The Neighbourhood Physical Environment and the 24-Hour Movement Behaviour Composition Among Children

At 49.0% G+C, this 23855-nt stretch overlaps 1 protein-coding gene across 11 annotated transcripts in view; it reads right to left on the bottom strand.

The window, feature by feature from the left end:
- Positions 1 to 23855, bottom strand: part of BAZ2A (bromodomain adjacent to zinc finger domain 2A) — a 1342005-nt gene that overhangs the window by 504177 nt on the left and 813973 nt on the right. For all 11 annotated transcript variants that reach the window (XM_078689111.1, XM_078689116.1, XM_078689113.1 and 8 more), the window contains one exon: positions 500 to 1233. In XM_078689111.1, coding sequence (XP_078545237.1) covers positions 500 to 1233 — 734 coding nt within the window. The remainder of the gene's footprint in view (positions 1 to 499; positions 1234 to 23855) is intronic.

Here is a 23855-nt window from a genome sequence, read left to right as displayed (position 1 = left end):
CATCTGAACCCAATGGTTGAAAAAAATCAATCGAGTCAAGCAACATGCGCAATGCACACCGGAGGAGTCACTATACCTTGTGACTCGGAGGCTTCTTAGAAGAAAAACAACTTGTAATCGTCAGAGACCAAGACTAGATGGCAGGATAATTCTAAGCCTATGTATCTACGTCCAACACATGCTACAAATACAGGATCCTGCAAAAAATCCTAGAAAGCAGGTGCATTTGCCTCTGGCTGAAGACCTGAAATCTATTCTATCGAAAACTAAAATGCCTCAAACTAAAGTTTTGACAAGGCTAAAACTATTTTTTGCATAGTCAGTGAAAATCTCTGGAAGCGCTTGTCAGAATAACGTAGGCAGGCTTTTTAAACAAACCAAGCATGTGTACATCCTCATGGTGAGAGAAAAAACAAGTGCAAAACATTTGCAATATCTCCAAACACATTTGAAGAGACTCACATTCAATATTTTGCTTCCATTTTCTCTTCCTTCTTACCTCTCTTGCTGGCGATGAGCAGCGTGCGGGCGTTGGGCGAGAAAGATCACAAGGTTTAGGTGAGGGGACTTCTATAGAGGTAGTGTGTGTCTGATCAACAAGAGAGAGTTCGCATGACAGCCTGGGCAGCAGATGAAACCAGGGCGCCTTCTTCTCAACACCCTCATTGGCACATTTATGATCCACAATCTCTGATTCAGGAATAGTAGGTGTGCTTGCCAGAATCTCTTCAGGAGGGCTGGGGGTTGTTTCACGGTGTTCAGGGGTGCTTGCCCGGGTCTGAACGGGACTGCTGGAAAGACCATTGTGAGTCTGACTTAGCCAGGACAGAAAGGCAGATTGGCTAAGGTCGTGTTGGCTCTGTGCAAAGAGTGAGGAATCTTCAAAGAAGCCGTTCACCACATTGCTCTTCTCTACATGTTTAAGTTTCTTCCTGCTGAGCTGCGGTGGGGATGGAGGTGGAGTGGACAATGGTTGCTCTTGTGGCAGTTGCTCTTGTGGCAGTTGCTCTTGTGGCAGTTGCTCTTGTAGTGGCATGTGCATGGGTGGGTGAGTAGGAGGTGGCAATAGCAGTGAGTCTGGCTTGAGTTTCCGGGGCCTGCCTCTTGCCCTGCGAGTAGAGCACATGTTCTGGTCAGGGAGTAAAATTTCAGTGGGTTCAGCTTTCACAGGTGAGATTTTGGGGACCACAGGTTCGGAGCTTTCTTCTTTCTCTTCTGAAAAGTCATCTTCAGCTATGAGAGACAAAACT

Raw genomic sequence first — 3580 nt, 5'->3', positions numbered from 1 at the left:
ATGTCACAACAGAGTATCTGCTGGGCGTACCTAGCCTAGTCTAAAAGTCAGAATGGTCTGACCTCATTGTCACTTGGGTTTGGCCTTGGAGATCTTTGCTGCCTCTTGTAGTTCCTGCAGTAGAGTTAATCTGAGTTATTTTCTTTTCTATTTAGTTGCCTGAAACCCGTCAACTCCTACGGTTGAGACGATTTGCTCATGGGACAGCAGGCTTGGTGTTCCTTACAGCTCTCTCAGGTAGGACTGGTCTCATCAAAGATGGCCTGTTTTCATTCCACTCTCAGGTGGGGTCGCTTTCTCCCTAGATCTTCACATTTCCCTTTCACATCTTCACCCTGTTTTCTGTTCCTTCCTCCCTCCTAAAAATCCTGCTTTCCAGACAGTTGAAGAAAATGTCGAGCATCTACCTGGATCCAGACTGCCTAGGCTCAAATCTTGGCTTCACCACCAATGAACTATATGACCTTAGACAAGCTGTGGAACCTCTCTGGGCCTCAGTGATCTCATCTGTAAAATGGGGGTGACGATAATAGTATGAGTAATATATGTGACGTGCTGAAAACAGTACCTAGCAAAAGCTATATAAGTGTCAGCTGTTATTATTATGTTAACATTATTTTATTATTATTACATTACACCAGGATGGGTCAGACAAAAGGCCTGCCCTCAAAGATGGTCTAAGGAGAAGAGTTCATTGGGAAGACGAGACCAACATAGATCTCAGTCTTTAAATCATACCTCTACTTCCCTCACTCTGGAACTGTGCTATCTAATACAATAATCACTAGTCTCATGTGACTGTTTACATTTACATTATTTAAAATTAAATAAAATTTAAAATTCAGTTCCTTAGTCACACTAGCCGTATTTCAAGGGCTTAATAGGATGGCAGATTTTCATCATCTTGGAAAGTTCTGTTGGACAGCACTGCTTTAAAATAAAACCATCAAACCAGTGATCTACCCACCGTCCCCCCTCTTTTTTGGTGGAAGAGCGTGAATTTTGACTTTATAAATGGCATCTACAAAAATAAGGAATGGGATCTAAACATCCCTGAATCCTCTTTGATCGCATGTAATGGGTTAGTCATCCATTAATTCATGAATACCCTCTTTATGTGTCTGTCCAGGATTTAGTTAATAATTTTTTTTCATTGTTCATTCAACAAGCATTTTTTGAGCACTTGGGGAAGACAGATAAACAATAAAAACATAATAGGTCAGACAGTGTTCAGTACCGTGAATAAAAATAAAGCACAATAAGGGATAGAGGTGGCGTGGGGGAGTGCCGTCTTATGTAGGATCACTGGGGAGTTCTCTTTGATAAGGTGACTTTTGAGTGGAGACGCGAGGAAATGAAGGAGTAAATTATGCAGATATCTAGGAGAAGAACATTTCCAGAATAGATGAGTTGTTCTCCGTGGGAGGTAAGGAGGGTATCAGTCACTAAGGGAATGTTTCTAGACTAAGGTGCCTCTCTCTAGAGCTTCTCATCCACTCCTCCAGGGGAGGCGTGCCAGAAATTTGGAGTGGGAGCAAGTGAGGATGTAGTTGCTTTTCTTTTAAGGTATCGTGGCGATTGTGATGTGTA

INTRODUCTION: The combination of time spent in physical activity, sedentary behaviour, and sleep within a day is known as the 24-hour movement behaviour composition. Recent research using compositional data analysis (CoDA), a branch of statistical analysis appropriate for compositional data, such as the 24-hour movement behaviour composition, has identified that the 24-hour movement behaviour composition is an important determinant of health. The potential for the physical features of a person’s neighbourhood environment to promote healthy movement behaviours has also been identified. However, research has not yet considered which neighbourhood environment features are associated with all components of the 24-hour movement behaviour composition. The objective of this thesis was to use CoDA to identify neighbourhood physical environment features that are associated with the 24-hour movement behaviour composition among children. METHODS: 458 children aged 10-13 years from Kingston, ON, were studied. Neighbourhood physical environment features were measured in 1 km buffers from the participants’ homes using geographic information system (GIS) software and databases. Twenty-three neighbourhood environment characteristics were measured, and from these, six indices were created, including walkability, traffic safety, dedicated play and activity spaces, non-dedicated play and activity spaces, noise, and artificial light. Moderate-to-vigorous physical activity, light physical activity, sedentary time, and sleep duration were measured over seven days using accelerometers and sleep logs. CoDA was used to establish differences in the movement behaviours between groups defined by the neighbourhood physical environment features. RESULTS: A total of 29 associations between neighbourhood environment features and movement behaviours were examined and only three exposures had statistically significant differences in movement behaviour compositions. All three significant associations were for non-dedicated play and activity spaces. These significant results included subtle differences, did not follow dose-response patterns, and were not always in the expected direction. CONCLUSIONS: Neighbourhood physical environment features were not meaningful correlates of 24-hour movement behaviours.